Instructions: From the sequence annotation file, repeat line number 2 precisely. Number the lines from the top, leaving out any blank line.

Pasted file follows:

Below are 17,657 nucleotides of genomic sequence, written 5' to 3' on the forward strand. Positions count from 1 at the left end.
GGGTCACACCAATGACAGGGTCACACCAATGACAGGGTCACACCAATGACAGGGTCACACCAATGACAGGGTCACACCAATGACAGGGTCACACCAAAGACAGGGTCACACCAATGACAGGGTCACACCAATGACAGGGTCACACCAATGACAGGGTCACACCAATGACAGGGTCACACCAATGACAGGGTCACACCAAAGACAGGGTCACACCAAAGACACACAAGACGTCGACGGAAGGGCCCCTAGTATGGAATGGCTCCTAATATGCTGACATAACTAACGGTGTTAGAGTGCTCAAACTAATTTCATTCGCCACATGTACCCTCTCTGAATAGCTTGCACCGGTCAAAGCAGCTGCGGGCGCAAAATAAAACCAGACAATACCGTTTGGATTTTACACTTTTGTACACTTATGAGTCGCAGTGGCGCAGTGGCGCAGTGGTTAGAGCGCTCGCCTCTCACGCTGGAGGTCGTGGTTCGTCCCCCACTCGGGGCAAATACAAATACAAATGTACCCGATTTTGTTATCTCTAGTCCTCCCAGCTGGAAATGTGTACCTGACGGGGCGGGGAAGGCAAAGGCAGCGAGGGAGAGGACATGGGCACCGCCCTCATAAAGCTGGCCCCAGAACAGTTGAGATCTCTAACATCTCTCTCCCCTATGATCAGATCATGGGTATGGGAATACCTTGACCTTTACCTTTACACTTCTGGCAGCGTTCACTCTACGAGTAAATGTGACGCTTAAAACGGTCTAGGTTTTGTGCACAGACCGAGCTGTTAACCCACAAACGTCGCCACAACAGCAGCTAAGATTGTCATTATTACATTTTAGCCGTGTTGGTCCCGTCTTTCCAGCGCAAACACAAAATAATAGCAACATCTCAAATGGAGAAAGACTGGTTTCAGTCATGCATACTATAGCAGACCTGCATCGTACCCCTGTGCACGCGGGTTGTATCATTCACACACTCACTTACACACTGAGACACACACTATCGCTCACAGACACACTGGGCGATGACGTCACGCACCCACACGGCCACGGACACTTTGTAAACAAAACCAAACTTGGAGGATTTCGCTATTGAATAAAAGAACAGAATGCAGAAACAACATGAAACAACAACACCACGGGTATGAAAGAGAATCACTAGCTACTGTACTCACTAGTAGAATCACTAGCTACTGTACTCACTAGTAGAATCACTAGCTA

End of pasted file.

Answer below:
GGGTCACACCAATGACAGGGTCACACCAATGACAGGGTCACACCAATGACAGGGTCACACCAATGACAGGGTCACACCAATGACAGGGTCACACCAAAGACAGGGTCACACCAATGACAGGGTCACACCAATGACAGGGTCACACCAATGACAGGGTCACACCAATGACAGGGTCACACCAATGACAGGGTCACACCAAAGACAGGGTCACACCAAAGACACACAAGACGTCGACGGAAGGGCCCCTAGTATGGAATGGCTCCTAATATGCTGACATAACTAACGGTGTTAGAGTGCTCAAACTAATTTCATTCGCCACATGTACCCTCTCTGAATAGCTTGCACCGGTCAAAGCAGCTGCGGGCGCAAAATAAAACCAGACAATACCGTTTGGATTTTACACTTTTGTACACTTATGAGTCGCAGTGGCGCAGTGGCGCAGTGGTTAGAGCGCTCGCCTCTCACGCTGGAGGTCGTGGTTCGTCCCCCACTCGGGGCAAATACAAATACAAATGTACCCGATTTTGTTATCTCTAGTCCTCCCAGCTGGAAATGTGTACCTGACGGGGCGGGGAAGGCAAAGGCAGCGAGGGAGAGGACATGGGCACCGCCCTCATAAAGCTGGCCCCAGAACAGTTGAGATCTCTAACATCTCTCTCCCCTATGATCAGATCATGGGTATGGGAATACCTTGACCTTTACCTTTACACTTCTGGCAGCGTTCACTCTACGAGTAAATGTGACGCTTAAAACGGTCTAGGTTTTGTGCACAGACCGAGCTGTTAACCCACAAACGTCGCCACAACAGCAGCTAAGATTGTCATTATTACATTTTAGCCGTGTTGGTCCCGTCTTTCCAGCGCAAACACAAAATAATAGCAACATCTCAAATGGAGAAAGACTGGTTTCAGTCATGCATACTATAGCAGACCTGCATCGTACCCCTGTGCACGCGGGTTGTATCATTCACACACTCACTTACACACTGAGACACACACTATCGCTCACAGACACACTGGGCGATGACGTCACGCACCCACACGGCCACGGACACTTTGTAAACAAAACCAAACTTGGAGGATTTCGCTATTGAATAAAAGAACAGAATGCAGAAACAACATGAAACAACAACACCACGGGTATGAAAGAGAATCACTAGCTACTGTACTCACTAGTAGAATCACTAGCTACTGTACTCACTAGTAGAATCACTAGCTA